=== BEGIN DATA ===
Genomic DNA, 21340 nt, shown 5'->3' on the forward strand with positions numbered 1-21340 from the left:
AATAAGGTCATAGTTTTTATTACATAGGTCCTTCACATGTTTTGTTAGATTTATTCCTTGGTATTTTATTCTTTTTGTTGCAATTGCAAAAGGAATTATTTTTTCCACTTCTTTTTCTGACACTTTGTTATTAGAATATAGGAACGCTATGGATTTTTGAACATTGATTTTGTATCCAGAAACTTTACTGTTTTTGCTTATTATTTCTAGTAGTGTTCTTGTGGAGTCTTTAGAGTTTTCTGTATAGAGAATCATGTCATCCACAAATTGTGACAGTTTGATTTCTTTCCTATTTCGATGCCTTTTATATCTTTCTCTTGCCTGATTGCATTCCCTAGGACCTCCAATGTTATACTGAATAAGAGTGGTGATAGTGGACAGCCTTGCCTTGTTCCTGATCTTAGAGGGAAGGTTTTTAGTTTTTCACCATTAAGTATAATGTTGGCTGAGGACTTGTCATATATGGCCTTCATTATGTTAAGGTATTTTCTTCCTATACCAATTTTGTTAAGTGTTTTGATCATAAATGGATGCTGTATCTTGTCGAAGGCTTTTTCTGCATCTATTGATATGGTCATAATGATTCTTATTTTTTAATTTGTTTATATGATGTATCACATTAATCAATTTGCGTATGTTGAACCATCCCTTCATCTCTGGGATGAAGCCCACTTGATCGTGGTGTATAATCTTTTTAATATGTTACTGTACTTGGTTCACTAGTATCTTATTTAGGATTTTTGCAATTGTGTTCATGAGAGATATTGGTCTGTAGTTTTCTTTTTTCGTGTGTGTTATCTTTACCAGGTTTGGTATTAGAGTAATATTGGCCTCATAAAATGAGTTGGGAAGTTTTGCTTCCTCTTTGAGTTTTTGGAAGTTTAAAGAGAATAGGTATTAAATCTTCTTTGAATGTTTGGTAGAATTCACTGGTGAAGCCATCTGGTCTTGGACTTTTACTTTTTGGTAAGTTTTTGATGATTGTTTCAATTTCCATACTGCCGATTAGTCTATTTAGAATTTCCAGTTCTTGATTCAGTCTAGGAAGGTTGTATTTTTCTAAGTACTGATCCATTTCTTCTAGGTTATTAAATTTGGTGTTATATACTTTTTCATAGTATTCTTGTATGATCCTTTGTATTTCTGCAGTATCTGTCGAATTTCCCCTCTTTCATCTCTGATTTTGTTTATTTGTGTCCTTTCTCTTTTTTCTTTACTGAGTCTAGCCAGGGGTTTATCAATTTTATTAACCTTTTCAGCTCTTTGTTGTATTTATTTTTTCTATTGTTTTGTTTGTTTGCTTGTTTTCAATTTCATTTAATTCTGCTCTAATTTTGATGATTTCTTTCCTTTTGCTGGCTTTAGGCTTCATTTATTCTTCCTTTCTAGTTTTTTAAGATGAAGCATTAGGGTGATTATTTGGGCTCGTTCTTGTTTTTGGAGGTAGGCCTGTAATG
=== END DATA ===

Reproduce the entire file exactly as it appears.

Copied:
Genomic DNA, 21340 nt, shown 5'->3' on the forward strand with positions numbered 1-21340 from the left:
AATAAGGTCATAGTTTTTATTACATAGGTCCTTCACATGTTTTGTTAGATTTATTCCTTGGTATTTTATTCTTTTTGTTGCAATTGCAAAAGGAATTATTTTTTCCACTTCTTTTTCTGACACTTTGTTATTAGAATATAGGAACGCTATGGATTTTTGAACATTGATTTTGTATCCAGAAACTTTACTGTTTTTGCTTATTATTTCTAGTAGTGTTCTTGTGGAGTCTTTAGAGTTTTCTGTATAGAGAATCATGTCATCCACAAATTGTGACAGTTTGATTTCTTTCCTATTTCGATGCCTTTTATATCTTTCTCTTGCCTGATTGCATTCCCTAGGACCTCCAATGTTATACTGAATAAGAGTGGTGATAGTGGACAGCCTTGCCTTGTTCCTGATCTTAGAGGGAAGGTTTTTAGTTTTTCACCATTAAGTATAATGTTGGCTGAGGACTTGTCATATATGGCCTTCATTATGTTAAGGTATTTTCTTCCTATACCAATTTTGTTAAGTGTTTTGATCATAAATGGATGCTGTATCTTGTCGAAGGCTTTTTCTGCATCTATTGATATGGTCATAATGATTCTTATTTTTTAATTTGTTTATATGATGTATCACATTAATCAATTTGCGTATGTTGAACCATCCCTTCATCTCTGGGATGAAGCCCACTTGATCGTGGTGTATAATCTTTTTAATATGTTACTGTACTTGGTTCACTAGTATCTTATTTAGGATTTTTGCAATTGTGTTCATGAGAGATATTGGTCTGTAGTTTTCTTTTTTCGTGTGTGTTATCTTTACCAGGTTTGGTATTAGAGTAATATTGGCCTCATAAAATGAGTTGGGAAGTTTTGCTTCCTCTTTGAGTTTTTGGAAGTTTAAAGAGAATAGGTATTAAATCTTCTTTGAATGTTTGGTAGAATTCACTGGTGAAGCCATCTGGTCTTGGACTTTTACTTTTTGGTAAGTTTTTGATGATTGTTTCAATTTCCATACTGCCGATTAGTCTATTTAGAATTTCCAGTTCTTGATTCAGTCTAGGAAGGTTGTATTTTTCTAAGTACTGATCCATTTCTTCTAGGTTATTAAATTTGGTGTTATATACTTTTTCATAGTATTCTTGTATGATCCTTTGTATTTCTGCAGTATCTGTCGAATTTCCCCTCTTTCATCTCTGATTTTGTTTATTTGTGTCCTTTCTCTTTTTTCTTTACTGAGTCTAGCCAGGGGTTTATCAATTTTATTAACCTTTTCAGCTCTTTGTTGTATTTATTTTTTCTATTGTTTTGTTTGTTTGCTTGTTTTCAATTTCATTTAATTCTGCTCTAATTTTGATGATTTCTTTCCTTTTGCTGGCTTTAGGCTTCATTTATTCTTCCTTTCTAGTTTTTTAAGATGAAGCATTAGGGTGATTATTTGGGCTCGTTCTTGTTTTTGGAGGTAGGCCTGTAATG